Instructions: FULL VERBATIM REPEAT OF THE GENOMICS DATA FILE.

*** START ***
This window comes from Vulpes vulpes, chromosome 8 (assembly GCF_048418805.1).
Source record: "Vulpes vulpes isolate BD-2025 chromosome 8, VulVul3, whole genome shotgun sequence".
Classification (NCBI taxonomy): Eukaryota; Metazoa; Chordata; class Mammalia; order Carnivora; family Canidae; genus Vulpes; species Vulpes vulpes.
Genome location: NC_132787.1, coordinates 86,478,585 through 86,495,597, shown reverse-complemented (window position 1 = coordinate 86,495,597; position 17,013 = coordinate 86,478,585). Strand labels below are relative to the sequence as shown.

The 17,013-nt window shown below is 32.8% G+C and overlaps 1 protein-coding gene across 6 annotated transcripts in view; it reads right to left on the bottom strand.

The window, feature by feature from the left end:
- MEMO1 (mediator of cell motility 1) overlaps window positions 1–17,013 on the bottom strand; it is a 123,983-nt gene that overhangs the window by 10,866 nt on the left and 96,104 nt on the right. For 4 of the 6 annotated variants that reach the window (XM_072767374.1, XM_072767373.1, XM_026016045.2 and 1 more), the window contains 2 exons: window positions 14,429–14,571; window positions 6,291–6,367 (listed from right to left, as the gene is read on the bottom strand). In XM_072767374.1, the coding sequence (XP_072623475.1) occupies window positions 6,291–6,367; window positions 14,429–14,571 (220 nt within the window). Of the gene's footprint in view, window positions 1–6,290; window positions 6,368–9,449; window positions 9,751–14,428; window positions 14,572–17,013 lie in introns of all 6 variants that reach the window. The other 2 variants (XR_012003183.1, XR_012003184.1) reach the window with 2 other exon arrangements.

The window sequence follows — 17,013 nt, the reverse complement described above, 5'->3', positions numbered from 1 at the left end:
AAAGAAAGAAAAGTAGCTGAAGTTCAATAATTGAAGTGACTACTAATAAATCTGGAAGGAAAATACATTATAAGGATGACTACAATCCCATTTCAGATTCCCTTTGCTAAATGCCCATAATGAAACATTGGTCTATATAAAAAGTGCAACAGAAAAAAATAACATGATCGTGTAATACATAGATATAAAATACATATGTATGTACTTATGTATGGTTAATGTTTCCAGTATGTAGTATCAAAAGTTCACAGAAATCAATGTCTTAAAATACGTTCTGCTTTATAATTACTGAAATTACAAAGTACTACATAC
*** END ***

This window comes from Vulpes vulpes, chromosome 8 (assembly GCF_048418805.1).
Source record: "Vulpes vulpes isolate BD-2025 chromosome 8, VulVul3, whole genome shotgun sequence".
Classification (NCBI taxonomy): Eukaryota; Metazoa; Chordata; class Mammalia; order Carnivora; family Canidae; genus Vulpes; species Vulpes vulpes.
Genome location: NC_132787.1, coordinates 86,478,585 through 86,495,597, shown reverse-complemented (window position 1 = coordinate 86,495,597; position 17,013 = coordinate 86,478,585). Strand labels below are relative to the sequence as shown.

The 17,013-nt window shown below is 32.8% G+C and overlaps 1 protein-coding gene across 6 annotated transcripts in view; it reads right to left on the bottom strand.

The window, feature by feature from the left end:
- MEMO1 (mediator of cell motility 1) overlaps window positions 1–17,013 on the bottom strand; it is a 123,983-nt gene that overhangs the window by 10,866 nt on the left and 96,104 nt on the right. For 4 of the 6 annotated variants that reach the window (XM_072767374.1, XM_072767373.1, XM_026016045.2 and 1 more), the window contains 2 exons: window positions 14,429–14,571; window positions 6,291–6,367 (listed from right to left, as the gene is read on the bottom strand). In XM_072767374.1, the coding sequence (XP_072623475.1) occupies window positions 6,291–6,367; window positions 14,429–14,571 (220 nt within the window). Of the gene's footprint in view, window positions 1–6,290; window positions 6,368–9,449; window positions 9,751–14,428; window positions 14,572–17,013 lie in introns of all 6 variants that reach the window. The other 2 variants (XR_012003183.1, XR_012003184.1) reach the window with 2 other exon arrangements.

The window sequence follows — 17,013 nt, the reverse complement described above, 5'->3', positions numbered from 1 at the left end:
AAAGAAAGAAAAGTAGCTGAAGTTCAATAATTGAAGTGACTACTAATAAATCTGGAAGGAAAATACATTATAAGGATGACTACAATCCCATTTCAGATTCCCTTTGCTAAATGCCCATAATGAAACATTGGTCTATATAAAAAGTGCAACAGAAAAAAATAACATGATCGTGTAATACATAGATATAAAATACATATGTATGTACTTATGTATGGTTAATGTTTCCAGTATGTAGTATCAAAAGTTCACAGAAATCAATGTCTTAAAATACGTTCTGCTTTATAATTACTGAAATTACAAAGTACTACATAC